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Replica village is a new part of Seychelles' Creole Festival

Victoria, Seychelles | October 1, 2017, Sunday @ 10:48 in Entertainment » ARTS & CULTURE | By: Sharon Ernesta Edited by: Betymie Bonnelame | Views: 4235
Replica village is a new part of Seychelles' Creole Festival

A variety of activities will take place in October to revive the Seychelles’ rich and diverse culture which makes these islands a melting pot of cultures. (Seychelles News Agency)

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(Seychelles News Agency) - A Creole village and a literature contest are two new activities on the programme for the Seychelles' annual Creole Festival starting Sunday.

Unlike previous years, the Creole Festival 2017 will take place throughout the month of October.  

Through the signing of a new agreement with the owner of Beachcomber Ste. Anne resort, the organising committee will be using the former Reef Hotel in the eastern district of Anse Aux Pins to set up a Creole village.

“We will turn the area into another Creole village where all foreign participants participating in the festival will also be accommodated,” explained Gaelen Bresson, member of the organising committee.

Traditional dance competition will include participation of dancers from workplaces. (Joe Laurence, Seychelles News Agency) Photo License: CC-BY

The former Reef Hotel will also host several activities such as the kamtole (traditional dance) competition and will feature for the first time the participation of dancers from workplaces. The bal assosye (traditional ball) and bon vye tan (evening reminiscence of the good old times), as well as the Fon Lanmal fashion show highlighting the creativity of local as well as regional fashion designers, will also take place at the venue. 

Another new event is the Creole literature competition in honour of the late Regina Melanie, a pillar of the Creole language organised by the International Creole Institute in Seychelles celebrating its 30th anniversary.

The much-awaited annual festival which starts on October 1st with formal activities as from the 20th is a celebration of the Islanders’ Creole life through music, food, dance, theatre, fashion, literature and not forgetting traditional practices.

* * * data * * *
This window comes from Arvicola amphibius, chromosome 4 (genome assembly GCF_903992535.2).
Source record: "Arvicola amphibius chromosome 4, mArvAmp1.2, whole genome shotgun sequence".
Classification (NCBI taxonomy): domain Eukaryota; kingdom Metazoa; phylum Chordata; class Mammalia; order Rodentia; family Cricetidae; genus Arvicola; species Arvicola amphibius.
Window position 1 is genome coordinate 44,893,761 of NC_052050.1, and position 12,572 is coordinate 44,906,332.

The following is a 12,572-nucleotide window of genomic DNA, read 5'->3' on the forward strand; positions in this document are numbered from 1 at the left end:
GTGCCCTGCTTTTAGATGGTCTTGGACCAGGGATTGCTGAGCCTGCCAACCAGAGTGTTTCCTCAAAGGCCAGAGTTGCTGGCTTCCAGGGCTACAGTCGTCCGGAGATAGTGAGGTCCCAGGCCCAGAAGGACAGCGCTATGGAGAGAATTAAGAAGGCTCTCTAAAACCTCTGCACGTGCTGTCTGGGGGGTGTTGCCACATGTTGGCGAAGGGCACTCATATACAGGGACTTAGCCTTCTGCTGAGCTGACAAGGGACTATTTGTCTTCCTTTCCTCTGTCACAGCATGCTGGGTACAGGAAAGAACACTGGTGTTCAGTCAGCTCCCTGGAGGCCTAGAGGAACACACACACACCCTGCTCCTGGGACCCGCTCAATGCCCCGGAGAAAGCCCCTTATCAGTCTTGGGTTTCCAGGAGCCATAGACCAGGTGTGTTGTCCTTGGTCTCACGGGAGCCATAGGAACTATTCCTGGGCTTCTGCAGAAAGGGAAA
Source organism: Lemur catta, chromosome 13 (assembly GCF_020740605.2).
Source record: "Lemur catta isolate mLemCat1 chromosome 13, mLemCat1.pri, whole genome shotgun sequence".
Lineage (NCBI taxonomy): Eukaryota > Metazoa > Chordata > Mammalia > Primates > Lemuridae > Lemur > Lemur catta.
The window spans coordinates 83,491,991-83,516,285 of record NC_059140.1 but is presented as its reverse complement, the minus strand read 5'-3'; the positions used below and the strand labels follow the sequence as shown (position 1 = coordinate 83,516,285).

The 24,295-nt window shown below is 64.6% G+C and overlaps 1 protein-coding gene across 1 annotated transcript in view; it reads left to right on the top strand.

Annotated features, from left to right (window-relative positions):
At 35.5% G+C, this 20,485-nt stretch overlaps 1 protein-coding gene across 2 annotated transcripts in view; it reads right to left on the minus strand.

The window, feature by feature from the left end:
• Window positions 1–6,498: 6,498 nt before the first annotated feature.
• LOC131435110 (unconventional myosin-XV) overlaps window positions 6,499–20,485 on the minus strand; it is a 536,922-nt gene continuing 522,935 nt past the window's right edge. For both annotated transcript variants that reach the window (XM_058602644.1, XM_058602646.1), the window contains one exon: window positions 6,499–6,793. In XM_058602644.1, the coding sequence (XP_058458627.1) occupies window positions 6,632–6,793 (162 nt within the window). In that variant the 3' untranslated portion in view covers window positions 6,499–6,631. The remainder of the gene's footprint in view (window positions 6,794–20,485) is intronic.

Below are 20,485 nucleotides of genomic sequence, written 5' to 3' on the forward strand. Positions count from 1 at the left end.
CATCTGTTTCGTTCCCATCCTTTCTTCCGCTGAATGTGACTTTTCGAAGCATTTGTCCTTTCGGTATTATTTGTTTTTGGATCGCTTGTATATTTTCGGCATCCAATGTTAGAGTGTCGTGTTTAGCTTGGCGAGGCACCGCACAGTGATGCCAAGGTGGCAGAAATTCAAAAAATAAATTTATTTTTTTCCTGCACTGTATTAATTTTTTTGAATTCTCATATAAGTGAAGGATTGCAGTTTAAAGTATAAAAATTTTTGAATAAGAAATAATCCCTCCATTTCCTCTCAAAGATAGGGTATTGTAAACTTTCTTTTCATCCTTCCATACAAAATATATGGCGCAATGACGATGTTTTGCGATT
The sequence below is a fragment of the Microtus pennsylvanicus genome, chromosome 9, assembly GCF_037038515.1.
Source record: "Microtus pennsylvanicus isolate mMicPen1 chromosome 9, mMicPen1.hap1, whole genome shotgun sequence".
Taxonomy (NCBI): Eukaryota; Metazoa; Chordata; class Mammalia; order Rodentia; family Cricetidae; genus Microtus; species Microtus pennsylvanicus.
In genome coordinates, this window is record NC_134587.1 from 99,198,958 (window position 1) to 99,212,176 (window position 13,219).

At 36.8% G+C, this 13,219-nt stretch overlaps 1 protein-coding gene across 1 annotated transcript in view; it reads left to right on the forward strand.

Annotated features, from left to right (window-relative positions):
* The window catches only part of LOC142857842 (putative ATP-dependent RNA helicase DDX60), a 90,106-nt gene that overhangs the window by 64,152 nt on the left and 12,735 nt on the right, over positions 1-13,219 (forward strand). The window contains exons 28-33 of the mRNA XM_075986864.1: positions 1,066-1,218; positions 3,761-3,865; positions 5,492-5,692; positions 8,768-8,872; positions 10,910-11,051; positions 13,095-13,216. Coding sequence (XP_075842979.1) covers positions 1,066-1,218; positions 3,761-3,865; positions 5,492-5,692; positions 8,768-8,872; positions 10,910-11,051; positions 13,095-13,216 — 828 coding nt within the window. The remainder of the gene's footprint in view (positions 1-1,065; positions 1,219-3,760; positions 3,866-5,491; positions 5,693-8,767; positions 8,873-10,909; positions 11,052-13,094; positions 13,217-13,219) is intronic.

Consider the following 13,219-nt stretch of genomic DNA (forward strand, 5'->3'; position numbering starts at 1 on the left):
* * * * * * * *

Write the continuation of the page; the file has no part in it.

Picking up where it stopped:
Sale of Creole food will be done throughout the capital. (Joe Laurence, Seychelles News Agency) Photo License: CC-BY

This year’s edition promises locals and visitors a variety of activities to revive the Seychelles’ rich and diverse culture which makes these islands a melting pot of cultures.

Regular activities of the festival will still be on the programme albeit some at new locations.

“This year, for example, we are having the popular beach activity ‘dimans kreol borlanmer’ (a Creole Sunday at the beach) at Beau Vallon instead of Anse Royale where it was traditionally held,” said Bresson.

He added that after years of having it at Au Cap and Anse Royale in the southeast of the main island, the committee wanted a change and will move the event to the north at Beau Vallon.

The chief executive of the International Creole institute said also on the programme is a workshop with the members of the National Assembly.

Flora Ben-David said, “We are mandated to promote our mother tongue, so as part of our work plan we have decided to start with the national assembly because they are already using the language in their work on a daily basis. Furthermore as leaders they will assist us with the preservation of Creole language.”

For theatre lovers, a well-loved local production “boulot feray” will have a follow-up version. The comic piece which re-lived how Seychelles traditional weddings took place in the past is back on the programme after over 20 years with a new twist as the couple are now getting divorced.

Other theatrical dramas by local instructor Kurt Lagrenade are also on the programme.

Students will be showcasing their creative talents in ‘en moman kreativite’ (a creative moment) which include singing, dancing, storytelling and dramas.

The elderly society also has the annual ‘Tifin’ on the programme which is an afternoon event where this yeara foreign couple gets to tie the knot the old fashioned way.

A visiting couple will have the chance of getting married the traditional Seychellois way. (Romano Laurence, Seychelles News Agency) Photo License: CC-BY

“We are liaising with hotels, the tourism board, Civil Status as well as agents to get a visiting couple for this traditional wedding. In most cases they only have to have their clothes and we do the rest. If now we provide the traditional attire,” said event organiser Jessie Freminot.

Throughout the month of October, Creole music will resonate in the capital Victoria with the sale of traditional food and drinks and locally made products including arts and crafts.

Activities will also take place on the other two main islands of Seychelles, an archipelago in the western Indian Ocean. Praslin and La Digue, the second and third most populated islands, will celebrate their Creole roots during the last weekend of October. 

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Tags: International Creole Institute, Beachcomber Ste. Anne resort, National Assembly, Civil Status

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